Taste of Soursop

soursop

The fruit with prickles stocked in large quantities in the cart caught my attention. Though it is the season of  jack fruit, the fruit in offering looked a distant cousin of the same.

A close look spoke a different story all together. And the fruit vendor insisted that I buy one. To my ignorance, he added a chapter on the significance of the fruit, locally (Kerala)  referred to as ‘attichakka’, and “it is a healthy fruit for cancer patients.” As the Malayalam (language) name goes, the fruit is in fact a variety of jack fruit.

With a thick crust and custard apple like inner formation of white creamy edible pulp surrounding seeds, the fruit left a mixed taste of a tangy and citric custard apple.   Of course, the fruit did not fancy my palate, but my inquisitiveness led me to search. My quest landed me on Google, and with the information in hand I clicked the name ‘guyabano’. A further search led me to its English name ‘soursop’, called so because of its sour or rather acidic taste. In fact, its names were endless.

A native of South and Central America, the Caribbean and the Saharan parts of the African nations, soursop’s adaptability to the tropical climate has brought the fruit to the Southest Asian countries as well.

As a rich source of carbohydrates,  vitamins (mainly C & B) along with minerals such as potassium and dietary fibres, the fruit has become a staple with ailing patients. According to a well researched site , a research conducted in 1976 found a chemical in guyabano or soursop that is “10,000 times more powerful and potent than a drug used for chemotherapy called Adriamycin.”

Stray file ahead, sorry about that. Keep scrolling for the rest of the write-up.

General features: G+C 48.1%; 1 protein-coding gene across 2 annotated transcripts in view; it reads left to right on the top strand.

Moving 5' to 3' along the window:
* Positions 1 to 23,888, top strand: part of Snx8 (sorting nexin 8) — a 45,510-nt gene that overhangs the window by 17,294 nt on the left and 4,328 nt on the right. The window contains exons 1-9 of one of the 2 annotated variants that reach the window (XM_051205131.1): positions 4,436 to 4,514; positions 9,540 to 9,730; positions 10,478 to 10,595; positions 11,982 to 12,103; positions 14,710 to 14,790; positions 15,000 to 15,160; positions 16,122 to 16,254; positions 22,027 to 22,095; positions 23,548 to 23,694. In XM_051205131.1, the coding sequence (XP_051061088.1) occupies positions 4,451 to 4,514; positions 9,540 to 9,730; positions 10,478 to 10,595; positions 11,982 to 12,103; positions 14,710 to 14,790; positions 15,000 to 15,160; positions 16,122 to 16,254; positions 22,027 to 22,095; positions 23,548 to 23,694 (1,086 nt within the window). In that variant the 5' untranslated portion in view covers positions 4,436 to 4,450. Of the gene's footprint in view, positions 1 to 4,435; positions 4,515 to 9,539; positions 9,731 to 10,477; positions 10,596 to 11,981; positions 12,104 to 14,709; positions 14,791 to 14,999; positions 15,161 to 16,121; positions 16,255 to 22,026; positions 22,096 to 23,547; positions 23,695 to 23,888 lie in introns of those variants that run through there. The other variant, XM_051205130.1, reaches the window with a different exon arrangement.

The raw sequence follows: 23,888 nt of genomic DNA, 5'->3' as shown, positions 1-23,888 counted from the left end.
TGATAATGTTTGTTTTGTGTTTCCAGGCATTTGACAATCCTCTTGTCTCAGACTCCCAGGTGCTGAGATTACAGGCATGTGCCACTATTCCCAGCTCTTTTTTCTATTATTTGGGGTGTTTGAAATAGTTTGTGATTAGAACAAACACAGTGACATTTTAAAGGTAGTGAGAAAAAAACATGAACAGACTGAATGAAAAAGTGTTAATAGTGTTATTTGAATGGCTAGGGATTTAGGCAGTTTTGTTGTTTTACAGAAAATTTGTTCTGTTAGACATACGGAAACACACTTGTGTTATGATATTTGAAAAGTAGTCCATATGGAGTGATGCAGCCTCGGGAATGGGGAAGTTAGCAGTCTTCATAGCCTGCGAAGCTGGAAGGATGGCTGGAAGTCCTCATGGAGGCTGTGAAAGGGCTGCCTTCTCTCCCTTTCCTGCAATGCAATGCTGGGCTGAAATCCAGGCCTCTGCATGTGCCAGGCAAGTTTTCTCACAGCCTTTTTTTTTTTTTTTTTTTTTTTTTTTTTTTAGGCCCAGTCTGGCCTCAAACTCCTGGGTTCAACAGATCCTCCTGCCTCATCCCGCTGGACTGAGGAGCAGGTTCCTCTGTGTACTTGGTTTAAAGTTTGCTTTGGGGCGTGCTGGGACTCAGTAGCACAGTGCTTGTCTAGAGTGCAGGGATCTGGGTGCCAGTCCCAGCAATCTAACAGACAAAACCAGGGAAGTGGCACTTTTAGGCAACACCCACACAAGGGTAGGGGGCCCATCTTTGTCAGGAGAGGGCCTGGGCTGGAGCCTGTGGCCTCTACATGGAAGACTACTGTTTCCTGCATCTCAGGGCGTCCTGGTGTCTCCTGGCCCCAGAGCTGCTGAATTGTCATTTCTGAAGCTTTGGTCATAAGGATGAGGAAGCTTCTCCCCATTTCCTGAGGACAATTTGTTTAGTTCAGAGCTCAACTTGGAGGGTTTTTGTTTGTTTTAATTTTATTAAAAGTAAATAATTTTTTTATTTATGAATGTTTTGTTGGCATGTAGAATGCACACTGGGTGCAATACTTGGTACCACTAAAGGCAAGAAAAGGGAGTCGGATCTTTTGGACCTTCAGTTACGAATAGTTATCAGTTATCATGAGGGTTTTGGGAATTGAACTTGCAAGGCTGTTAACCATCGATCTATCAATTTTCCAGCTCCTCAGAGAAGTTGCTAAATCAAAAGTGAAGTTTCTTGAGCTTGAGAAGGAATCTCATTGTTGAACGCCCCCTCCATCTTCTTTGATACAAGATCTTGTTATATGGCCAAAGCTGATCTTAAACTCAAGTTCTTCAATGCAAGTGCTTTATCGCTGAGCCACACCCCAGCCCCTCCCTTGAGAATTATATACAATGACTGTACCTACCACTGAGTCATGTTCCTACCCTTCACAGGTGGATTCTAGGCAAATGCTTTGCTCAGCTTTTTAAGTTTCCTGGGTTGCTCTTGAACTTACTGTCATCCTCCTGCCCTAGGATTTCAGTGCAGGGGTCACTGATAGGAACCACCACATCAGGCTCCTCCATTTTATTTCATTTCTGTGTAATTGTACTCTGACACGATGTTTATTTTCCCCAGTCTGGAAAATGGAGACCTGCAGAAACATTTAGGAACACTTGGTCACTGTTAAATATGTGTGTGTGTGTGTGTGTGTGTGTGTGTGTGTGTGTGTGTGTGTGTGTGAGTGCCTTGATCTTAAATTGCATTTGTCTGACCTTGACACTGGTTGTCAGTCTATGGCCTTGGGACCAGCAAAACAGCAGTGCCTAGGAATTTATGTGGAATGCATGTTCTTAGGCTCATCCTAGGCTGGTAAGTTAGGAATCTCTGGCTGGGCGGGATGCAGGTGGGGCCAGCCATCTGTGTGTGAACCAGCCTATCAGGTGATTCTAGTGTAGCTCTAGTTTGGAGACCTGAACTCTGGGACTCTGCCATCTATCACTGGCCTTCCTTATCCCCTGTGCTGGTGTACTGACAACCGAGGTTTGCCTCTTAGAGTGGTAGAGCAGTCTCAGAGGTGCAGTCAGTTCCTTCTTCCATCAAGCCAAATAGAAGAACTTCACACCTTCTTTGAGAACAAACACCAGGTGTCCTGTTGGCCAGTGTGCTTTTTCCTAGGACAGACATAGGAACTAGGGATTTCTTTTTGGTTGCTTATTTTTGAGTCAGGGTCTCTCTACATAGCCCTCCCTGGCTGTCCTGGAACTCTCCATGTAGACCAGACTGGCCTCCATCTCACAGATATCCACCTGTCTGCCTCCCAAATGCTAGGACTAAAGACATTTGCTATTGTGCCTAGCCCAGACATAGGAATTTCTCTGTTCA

To quote another site, “soursop consists of annonaceous acetogenins, which might stop the development of damaged cells just before they could become cancerous. {Also} soursop has demonstrated specific guarantee in eliminating cancer of the breast.”

Researches have also found its significance in various other treatments that include  regulating blood sugar, controlling hypertension, preventing anemia, and relieving pain and inflammation.

A fruit is a fruit anyway. Little wonder, the commercial market has utilised soursop to flavour candies, make drinks, and other  sweetmeat. Someday I hope to taste its other delicacies!

Going back to the fruit vendor’s information, the fruit comes to the market and gets sold out fastest, especially with the Regional Cancer Centre working in full swing and the families of patients taking good care of them. I looked at the humble fruit that hardly spoke but works wonders, definitely.

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